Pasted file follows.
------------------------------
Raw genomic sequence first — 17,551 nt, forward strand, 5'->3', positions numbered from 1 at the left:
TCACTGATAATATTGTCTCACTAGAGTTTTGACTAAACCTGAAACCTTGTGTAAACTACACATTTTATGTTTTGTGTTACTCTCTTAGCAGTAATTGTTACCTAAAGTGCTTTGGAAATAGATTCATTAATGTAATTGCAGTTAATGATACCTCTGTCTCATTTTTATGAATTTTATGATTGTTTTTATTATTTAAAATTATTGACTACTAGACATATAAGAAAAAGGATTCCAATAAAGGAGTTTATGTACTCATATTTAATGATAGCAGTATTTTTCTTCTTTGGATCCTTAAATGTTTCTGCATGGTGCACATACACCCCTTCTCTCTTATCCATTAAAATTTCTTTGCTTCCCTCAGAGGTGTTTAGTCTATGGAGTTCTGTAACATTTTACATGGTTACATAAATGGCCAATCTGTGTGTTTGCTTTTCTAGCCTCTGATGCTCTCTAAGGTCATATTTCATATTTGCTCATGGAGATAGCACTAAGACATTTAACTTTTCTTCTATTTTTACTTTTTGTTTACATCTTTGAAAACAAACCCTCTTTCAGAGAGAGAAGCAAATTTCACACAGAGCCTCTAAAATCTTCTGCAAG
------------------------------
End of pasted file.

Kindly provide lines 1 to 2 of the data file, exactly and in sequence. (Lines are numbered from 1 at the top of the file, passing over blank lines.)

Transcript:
Raw genomic sequence first — 17,551 nt, forward strand, 5'->3', positions numbered from 1 at the left:
TCACTGATAATATTGTCTCACTAGAGTTTTGACTAAACCTGAAACCTTGTGTAAACTACACATTTTATGTTTTGTGTTACTCTCTTAGCAGTAATTGTTACCTAAAGTGCTTTGGAAATAGATTCATTAATGTAATTGCAGTTAATGATACCTCTGTCTCATTTTTATGAATTTTATGATTGTTTTTATTATTTAAAATTATTGACTACTAGACATATAAGAAAAAGGATTCCAATAAAGGAGTTTATGTACTCATATTTAATGATAGCAGTATTTTTCTTCTTTGGATCCTTAAATGTTTCTGCATGGTGCACATACACCCCTTCTCTCTTATCCATTAAAATTTCTTTGCTTCCCTCAGAGGTGTTTAGTCTATGGAGTTCTGTAACATTTTACATGGTTACATAAATGGCCAATCTGTGTGTTTGCTTTTCTAGCCTCTGATGCTCTCTAAGGTCATATTTCATATTTGCTCATGGAGATAGCACTAAGACATTTAACTTTTCTTCTATTTTTACTTTTTGTTTACATCTTTGAAAACAAACCCTCTTTCAGAGAGAGAAGCAAATTTCACACAGAGCCTCTAAAATCTTCTGCAAG